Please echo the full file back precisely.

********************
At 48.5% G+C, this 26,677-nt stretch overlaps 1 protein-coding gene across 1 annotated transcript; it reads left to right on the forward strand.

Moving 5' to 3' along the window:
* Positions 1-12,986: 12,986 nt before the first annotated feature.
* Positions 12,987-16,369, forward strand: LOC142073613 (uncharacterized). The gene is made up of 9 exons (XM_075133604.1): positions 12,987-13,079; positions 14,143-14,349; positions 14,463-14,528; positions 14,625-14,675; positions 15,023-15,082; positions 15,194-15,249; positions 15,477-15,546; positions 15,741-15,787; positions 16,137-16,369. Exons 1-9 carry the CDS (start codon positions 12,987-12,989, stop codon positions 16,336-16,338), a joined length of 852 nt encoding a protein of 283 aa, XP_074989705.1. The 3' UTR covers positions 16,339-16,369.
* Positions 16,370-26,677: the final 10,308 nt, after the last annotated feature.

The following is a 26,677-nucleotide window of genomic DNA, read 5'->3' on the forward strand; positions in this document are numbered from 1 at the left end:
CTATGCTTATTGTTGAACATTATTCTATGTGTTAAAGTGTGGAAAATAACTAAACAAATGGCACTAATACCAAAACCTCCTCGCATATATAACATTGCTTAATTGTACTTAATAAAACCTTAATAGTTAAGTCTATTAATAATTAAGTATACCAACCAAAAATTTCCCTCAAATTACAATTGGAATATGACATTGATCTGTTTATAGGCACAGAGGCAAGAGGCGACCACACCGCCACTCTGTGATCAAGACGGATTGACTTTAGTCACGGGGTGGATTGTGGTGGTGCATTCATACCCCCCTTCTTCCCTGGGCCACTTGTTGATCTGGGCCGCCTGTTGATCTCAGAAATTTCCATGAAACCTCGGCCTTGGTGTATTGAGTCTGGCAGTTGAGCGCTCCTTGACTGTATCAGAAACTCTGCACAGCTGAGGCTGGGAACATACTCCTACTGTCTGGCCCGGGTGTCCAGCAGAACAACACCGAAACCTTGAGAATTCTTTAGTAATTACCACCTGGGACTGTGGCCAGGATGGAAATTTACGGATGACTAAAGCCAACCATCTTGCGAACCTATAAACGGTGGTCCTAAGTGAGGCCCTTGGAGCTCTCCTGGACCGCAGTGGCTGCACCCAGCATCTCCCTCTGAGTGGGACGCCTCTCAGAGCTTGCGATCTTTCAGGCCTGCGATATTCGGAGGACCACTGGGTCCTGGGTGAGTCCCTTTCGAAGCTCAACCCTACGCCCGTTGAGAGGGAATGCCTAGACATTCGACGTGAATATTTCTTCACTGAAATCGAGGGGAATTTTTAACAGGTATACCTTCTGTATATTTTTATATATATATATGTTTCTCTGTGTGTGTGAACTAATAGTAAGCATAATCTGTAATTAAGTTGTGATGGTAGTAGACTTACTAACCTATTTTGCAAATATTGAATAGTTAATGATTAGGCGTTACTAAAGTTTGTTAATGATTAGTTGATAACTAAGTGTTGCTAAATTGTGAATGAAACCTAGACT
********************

At 48.5% G+C, this 26,677-nt stretch overlaps 1 protein-coding gene across 1 annotated transcript; it reads left to right on the forward strand.

Moving 5' to 3' along the window:
* Positions 1-12,986: 12,986 nt before the first annotated feature.
* Positions 12,987-16,369, forward strand: LOC142073613 (uncharacterized). The gene is made up of 9 exons (XM_075133604.1): positions 12,987-13,079; positions 14,143-14,349; positions 14,463-14,528; positions 14,625-14,675; positions 15,023-15,082; positions 15,194-15,249; positions 15,477-15,546; positions 15,741-15,787; positions 16,137-16,369. Exons 1-9 carry the CDS (start codon positions 12,987-12,989, stop codon positions 16,336-16,338), a joined length of 852 nt encoding a protein of 283 aa, XP_074989705.1. The 3' UTR covers positions 16,339-16,369.
* Positions 16,370-26,677: the final 10,308 nt, after the last annotated feature.

The following is a 26,677-nucleotide window of genomic DNA, read 5'->3' on the forward strand; positions in this document are numbered from 1 at the left end:
CTATGCTTATTGTTGAACATTATTCTATGTGTTAAAGTGTGGAAAATAACTAAACAAATGGCACTAATACCAAAACCTCCTCGCATATATAACATTGCTTAATTGTACTTAATAAAACCTTAATAGTTAAGTCTATTAATAATTAAGTATACCAACCAAAAATTTCCCTCAAATTACAATTGGAATATGACATTGATCTGTTTATAGGCACAGAGGCAAGAGGCGACCACACCGCCACTCTGTGATCAAGACGGATTGACTTTAGTCACGGGGTGGATTGTGGTGGTGCATTCATACCCCCCTTCTTCCCTGGGCCACTTGTTGATCTGGGCCGCCTGTTGATCTCAGAAATTTCCATGAAACCTCGGCCTTGGTGTATTGAGTCTGGCAGTTGAGCGCTCCTTGACTGTATCAGAAACTCTGCACAGCTGAGGCTGGGAACATACTCCTACTGTCTGGCCCGGGTGTCCAGCAGAACAACACCGAAACCTTGAGAATTCTTTAGTAATTACCACCTGGGACTGTGGCCAGGATGGAAATTTACGGATGACTAAAGCCAACCATCTTGCGAACCTATAAACGGTGGTCCTAAGTGAGGCCCTTGGAGCTCTCCTGGACCGCAGTGGCTGCACCCAGCATCTCCCTCTGAGTGGGACGCCTCTCAGAGCTTGCGATCTTTCAGGCCTGCGATATTCGGAGGACCACTGGGTCCTGGGTGAGTCCCTTTCGAAGCTCAACCCTACGCCCGTTGAGAGGGAATGCCTAGACATTCGACGTGAATATTTCTTCACTGAAATCGAGGGGAATTTTTAACAGGTATACCTTCTGTATATTTTTATATATATATATGTTTCTCTGTGTGTGTGAACTAATAGTAAGCATAATCTGTAATTAAGTTGTGATGGTAGTAGACTTACTAACCTATTTTGCAAATATTGAATAGTTAATGATTAGGCGTTACTAAAGTTTGTTAATGATTAGTTGATAACTAAGTGTTGCTAAATTGTGAATGAAACCTAGACT